The Arlington Author Salon is a free reading series with a twist: each author’s presentation includes something special to tickle the senses. Music, paintings, photographs, tasty treats, fabrics, even smells! Let yourself be transported with an immersive, literary experience.
For those of you on Facebook, you can join the event (and invite others) here. Anyone else, please forward this message to your friends and just come on over on January 9th!
Winter theme: “True stories of turmoil and grit” with Catherine Guthrie, Glenn Koenig, and Sandra Miller.
Glenn Koenig has always been an “outside the box” thinker. This left him at odds with academia from an early age, but he finally earned a B.A. from Goddard College in 1975. Back in 2001, Glenn began a deep personal investigation of his own sexuality and gender identity. After thinking he might be transgender, he eventually discovered his “two spirit” nature. He now identifies as a gender queer person in a male body (and uses he/him pronouns). His first book, “a man wearing a dress,” was published in 2017. Recently, he developed a series of workshops to promote self-acceptance for everyone.
Catherine Guthrie, author of FLAT: Reclaiming My Body From Breast Cancer, is an award-winning women’s health journalist. For the past twenty years, her reporting, essays, and criticism have appeared in dozens of national magazines including Time; O, The Oprah Magazine, Slate; Cosmopolitan; Prevention; and Yoga Journal. She has faced breast cancer twice. She lives in Somerville’s Davis Square.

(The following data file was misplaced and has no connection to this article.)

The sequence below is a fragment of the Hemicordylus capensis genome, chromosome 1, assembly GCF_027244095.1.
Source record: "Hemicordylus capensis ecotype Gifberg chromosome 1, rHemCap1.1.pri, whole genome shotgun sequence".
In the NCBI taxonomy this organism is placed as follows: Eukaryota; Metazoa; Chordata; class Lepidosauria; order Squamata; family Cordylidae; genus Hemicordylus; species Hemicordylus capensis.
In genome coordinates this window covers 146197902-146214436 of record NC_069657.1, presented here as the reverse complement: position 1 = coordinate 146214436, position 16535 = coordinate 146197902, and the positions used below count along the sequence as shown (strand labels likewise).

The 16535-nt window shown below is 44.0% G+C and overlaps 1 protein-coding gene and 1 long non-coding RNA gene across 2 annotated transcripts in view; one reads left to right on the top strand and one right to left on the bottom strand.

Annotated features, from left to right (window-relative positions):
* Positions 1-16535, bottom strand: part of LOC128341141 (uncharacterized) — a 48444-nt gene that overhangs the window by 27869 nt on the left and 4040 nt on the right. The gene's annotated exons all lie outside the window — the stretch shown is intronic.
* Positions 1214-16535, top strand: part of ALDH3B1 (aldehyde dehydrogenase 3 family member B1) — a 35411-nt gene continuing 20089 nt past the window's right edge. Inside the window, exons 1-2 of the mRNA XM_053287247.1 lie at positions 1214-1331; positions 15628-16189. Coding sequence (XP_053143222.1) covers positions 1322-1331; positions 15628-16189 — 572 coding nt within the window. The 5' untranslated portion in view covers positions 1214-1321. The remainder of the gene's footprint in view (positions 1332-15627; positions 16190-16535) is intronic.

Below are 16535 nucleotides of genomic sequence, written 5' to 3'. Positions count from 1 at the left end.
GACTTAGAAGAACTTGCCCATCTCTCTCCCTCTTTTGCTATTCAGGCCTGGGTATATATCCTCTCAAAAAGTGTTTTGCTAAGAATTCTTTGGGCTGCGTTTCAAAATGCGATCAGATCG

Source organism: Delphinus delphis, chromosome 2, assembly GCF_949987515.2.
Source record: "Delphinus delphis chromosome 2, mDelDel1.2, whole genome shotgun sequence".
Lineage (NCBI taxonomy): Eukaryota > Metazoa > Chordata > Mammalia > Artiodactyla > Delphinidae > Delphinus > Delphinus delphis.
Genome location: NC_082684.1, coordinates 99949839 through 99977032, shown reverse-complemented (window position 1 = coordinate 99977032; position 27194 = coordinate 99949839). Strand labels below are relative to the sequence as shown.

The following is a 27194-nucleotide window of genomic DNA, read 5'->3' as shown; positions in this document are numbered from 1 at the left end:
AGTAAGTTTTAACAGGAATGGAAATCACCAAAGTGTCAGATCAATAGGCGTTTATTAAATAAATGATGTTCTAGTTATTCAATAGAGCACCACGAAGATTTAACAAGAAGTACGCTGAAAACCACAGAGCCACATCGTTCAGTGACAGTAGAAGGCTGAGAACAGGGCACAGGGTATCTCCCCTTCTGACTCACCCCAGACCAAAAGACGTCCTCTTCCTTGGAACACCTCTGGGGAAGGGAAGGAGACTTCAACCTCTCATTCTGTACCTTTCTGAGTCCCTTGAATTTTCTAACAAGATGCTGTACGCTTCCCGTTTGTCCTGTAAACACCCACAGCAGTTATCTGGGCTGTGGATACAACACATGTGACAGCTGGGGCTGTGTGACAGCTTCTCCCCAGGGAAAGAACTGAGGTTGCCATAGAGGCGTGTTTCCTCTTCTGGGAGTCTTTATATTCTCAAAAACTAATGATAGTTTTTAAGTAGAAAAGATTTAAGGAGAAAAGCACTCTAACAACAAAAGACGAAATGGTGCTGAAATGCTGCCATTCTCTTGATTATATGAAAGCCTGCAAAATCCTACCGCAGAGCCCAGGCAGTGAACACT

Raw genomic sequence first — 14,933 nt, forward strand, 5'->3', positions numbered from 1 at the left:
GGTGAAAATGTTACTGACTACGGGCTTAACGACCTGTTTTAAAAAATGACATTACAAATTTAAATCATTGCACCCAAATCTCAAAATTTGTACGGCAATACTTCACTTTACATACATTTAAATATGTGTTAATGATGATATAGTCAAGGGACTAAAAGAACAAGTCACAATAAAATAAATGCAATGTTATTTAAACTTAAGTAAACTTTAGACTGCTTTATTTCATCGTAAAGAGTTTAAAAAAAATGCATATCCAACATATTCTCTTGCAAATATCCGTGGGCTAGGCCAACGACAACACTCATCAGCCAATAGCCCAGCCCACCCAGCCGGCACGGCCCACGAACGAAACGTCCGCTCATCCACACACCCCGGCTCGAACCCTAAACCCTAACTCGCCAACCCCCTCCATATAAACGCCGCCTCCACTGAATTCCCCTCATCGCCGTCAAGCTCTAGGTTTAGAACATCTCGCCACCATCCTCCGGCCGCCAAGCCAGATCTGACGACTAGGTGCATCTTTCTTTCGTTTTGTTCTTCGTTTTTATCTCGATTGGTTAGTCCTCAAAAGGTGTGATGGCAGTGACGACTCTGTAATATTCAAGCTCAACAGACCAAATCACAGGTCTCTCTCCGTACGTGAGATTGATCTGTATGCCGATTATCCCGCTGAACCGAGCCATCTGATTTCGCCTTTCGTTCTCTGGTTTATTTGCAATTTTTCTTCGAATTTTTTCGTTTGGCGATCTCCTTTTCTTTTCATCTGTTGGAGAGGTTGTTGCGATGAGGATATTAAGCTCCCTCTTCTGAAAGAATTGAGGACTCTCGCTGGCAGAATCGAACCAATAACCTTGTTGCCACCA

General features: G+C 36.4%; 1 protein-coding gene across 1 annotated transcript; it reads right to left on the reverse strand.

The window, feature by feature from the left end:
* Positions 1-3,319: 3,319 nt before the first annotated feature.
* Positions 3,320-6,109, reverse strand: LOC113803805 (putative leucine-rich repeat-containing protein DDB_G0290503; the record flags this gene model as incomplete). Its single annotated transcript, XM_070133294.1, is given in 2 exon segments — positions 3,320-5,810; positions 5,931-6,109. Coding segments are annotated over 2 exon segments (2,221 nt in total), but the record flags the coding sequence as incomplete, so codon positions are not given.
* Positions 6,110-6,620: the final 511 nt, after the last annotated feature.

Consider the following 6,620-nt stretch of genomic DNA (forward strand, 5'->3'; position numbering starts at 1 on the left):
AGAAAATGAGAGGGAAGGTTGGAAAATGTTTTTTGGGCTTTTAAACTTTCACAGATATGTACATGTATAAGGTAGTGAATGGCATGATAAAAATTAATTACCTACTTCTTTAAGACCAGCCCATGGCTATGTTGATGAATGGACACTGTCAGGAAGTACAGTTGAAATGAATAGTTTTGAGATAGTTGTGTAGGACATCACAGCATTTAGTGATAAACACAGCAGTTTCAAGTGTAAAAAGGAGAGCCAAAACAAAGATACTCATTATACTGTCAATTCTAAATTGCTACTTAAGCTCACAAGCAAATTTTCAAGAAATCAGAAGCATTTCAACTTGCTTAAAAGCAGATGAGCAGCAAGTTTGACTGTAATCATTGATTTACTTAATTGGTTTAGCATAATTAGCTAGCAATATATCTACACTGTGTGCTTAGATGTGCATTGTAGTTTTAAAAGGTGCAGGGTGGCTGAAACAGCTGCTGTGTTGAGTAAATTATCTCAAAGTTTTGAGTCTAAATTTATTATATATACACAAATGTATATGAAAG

Sandra A. Miller is the author of the memoir TROVE: A WOMAN’S SEARCH FOR TRUTH AND BURIED TREASURE. She has contributed to more than 100 publications, including The Boston Globe Magazine, for which she is a regular correspondent. One of her essays was turned into a short film called “Wait,” directed by Trudie Styler and starring Kerry Washington. She currently teaches English at the University of Massachusetts and lives in Arlington with her husband and two children.
Certain books were “banned in Boston” at least as far back as 1651, when one William Pynchon wrote a book criticizing Puritanism.